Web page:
Almost a year and a half into my career as a bus parent, I'm still struggling to identify the best, most-efficient, most bus- (and Bus Chick-) friendly way to transport our stuff. I need a setup that does not have to be altered significantly from day to day or trip to trip, an easy way to access important items (like my umbrella, bus pass, and phone), and the ability to easily separate my stuff from Chicklet's -- for those times when I'm traveling without her or she's traveling with her dad. I need a bag that looks reasonably professional but that is big enough to fit all of our stuff -- and still reasonably comfortable to carry with a baby (er, toddler) in a carrier. I think I've settled on getting some kind of insert (which I have not yet identified but believe exists) for Chicklet's stuff. It would make separating (and co-parenting) easy, and would finally return my bus chick bag to my complete control, to organize as I see fit.
Which reminds me: If the last six years have taught me nothing, it's that every transit rider's bag should contain at least one empty plastic bag. Almost any medium-sized plastic bag will do, but the sturdier it is, the more versatile it is.
This may seem like an unnecessary or frivolous addition, but its uses are almost limitless. A plastic bag can be used to cover a wet or dirty bench (or other potential seat), or to protect a not-so-bus-chick-friendly 'do from bad weather. In the event of sudden illness or motion sickness -- or when busing while pregnant -- it can be used as a public transit version of an airplane barf bag. If you find yourself near a store during your travels, it can be used as a shopping bag. It can carry a wet hat or mittens or umbrella. Bus Nerd carries a reusable coffee cup with him in his bus bag. (He uses bus waits over 10 minutes as an excuse to buy a vanilla latte from the closest coffee shop.) After he's used the cup, he wraps it in one of his plastic bags to prevent any remaining liquid or odor from leaking onto the other contents -- namely, gadgets and wires -- of his bag. And since we're talking kids, a plastic bag can also be used to transport soiled cloth diapers in pinch -- though I don't recommend it as a permanent solution. I have a special, zippable lined bag for this purpose. (I'm also fortunate that Chicklet is mostly potty trained.)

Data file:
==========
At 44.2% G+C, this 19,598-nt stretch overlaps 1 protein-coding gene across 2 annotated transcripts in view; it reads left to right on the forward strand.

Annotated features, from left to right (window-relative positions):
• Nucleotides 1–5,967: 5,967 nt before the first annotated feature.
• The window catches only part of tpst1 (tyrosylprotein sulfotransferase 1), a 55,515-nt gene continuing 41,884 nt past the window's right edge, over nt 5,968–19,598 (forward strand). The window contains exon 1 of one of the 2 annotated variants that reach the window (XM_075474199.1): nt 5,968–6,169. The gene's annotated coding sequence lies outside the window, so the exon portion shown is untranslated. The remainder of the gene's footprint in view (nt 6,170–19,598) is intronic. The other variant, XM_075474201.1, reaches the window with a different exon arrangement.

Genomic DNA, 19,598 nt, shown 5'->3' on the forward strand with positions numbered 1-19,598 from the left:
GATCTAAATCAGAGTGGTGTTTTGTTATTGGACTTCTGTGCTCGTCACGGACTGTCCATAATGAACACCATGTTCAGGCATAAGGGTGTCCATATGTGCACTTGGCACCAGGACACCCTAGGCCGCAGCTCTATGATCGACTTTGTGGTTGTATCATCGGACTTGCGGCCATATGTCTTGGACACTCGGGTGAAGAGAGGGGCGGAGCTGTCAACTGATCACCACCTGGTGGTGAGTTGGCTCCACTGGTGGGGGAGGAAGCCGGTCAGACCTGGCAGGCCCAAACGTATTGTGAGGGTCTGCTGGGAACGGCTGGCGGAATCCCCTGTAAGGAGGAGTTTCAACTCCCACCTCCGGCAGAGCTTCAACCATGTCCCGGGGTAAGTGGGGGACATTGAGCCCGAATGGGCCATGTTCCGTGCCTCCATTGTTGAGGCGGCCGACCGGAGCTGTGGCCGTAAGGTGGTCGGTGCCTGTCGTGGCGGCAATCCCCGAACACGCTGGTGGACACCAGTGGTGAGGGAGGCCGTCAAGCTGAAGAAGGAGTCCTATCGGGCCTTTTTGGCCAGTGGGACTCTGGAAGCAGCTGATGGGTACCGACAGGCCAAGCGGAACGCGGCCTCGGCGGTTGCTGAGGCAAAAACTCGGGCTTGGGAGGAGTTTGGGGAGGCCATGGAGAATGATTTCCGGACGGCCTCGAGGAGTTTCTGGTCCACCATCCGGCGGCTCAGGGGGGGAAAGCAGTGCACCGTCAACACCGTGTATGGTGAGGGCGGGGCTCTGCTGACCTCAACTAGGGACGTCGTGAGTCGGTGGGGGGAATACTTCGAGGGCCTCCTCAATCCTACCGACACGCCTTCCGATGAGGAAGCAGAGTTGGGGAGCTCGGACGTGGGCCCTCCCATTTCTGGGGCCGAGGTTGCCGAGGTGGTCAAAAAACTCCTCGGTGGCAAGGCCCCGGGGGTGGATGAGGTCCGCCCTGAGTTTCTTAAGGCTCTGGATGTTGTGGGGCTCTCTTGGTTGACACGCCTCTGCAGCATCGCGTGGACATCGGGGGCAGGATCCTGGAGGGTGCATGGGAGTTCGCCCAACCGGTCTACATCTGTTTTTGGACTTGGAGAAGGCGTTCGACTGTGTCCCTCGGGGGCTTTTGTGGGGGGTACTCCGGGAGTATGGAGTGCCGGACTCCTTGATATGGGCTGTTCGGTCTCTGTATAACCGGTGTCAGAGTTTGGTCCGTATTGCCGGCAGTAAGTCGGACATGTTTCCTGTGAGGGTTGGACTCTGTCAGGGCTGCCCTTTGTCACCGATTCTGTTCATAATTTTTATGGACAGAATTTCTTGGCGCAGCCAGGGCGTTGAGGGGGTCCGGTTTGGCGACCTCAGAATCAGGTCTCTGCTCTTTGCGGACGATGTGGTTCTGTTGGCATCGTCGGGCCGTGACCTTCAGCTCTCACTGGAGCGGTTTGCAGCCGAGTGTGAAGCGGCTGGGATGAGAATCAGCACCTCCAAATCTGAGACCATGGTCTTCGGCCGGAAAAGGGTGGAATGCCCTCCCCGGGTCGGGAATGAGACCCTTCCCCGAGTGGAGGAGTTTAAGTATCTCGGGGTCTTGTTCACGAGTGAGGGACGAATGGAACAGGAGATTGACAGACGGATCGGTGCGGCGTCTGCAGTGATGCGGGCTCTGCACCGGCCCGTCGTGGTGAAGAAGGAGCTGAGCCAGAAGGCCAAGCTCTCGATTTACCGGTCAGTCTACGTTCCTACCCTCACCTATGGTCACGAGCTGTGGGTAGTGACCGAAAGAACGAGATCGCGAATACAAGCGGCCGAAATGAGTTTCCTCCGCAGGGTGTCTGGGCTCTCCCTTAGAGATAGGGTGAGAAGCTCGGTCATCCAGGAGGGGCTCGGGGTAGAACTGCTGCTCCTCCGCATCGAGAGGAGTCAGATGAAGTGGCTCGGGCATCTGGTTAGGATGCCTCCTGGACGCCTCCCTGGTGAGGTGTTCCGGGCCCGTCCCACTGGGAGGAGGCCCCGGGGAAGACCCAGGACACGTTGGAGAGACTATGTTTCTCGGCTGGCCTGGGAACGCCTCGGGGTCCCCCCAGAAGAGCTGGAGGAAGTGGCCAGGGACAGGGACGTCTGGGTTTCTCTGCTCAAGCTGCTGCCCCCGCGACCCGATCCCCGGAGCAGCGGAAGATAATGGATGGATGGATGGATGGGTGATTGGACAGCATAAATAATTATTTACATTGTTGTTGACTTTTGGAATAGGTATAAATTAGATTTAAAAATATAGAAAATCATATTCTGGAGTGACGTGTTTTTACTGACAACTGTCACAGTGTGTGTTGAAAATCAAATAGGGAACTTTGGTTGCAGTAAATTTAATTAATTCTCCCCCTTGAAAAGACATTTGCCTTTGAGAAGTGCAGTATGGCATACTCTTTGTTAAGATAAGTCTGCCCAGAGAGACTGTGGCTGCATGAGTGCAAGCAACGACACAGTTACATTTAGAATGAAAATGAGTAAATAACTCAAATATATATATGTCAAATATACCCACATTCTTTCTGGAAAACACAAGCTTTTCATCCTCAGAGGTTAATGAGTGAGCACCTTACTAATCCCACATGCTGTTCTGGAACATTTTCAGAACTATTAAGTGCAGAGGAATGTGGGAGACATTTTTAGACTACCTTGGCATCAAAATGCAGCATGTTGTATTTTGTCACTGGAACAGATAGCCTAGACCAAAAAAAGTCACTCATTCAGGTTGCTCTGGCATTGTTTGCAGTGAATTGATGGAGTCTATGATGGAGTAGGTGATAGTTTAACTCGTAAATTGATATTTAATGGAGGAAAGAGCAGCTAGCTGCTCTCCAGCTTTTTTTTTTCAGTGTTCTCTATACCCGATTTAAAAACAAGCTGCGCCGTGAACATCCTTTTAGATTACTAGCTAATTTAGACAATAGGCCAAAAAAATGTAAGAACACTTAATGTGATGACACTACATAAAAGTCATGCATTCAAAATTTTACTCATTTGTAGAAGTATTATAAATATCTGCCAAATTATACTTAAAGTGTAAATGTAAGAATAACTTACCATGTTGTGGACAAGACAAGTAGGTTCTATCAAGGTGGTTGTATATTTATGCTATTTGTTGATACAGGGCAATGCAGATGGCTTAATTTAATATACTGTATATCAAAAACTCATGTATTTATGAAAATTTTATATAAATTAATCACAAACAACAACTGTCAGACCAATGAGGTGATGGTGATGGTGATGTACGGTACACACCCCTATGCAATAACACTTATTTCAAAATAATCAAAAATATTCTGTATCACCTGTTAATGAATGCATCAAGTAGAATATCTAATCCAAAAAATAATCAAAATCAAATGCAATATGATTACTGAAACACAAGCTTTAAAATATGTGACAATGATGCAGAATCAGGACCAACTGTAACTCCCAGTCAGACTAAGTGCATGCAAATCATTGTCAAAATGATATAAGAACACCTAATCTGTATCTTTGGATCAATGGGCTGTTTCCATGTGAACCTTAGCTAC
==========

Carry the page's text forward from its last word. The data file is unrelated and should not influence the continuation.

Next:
Do note: A single plastic bag cannot be used in all of the previously described scenarios. Several are single-use cases and require the bag to be thrown away and replaced. If you find yourself replacing your bag often, you should consider carrying more than one. Given that they're virtually free, easy to replace, and take up very little space, you might as well.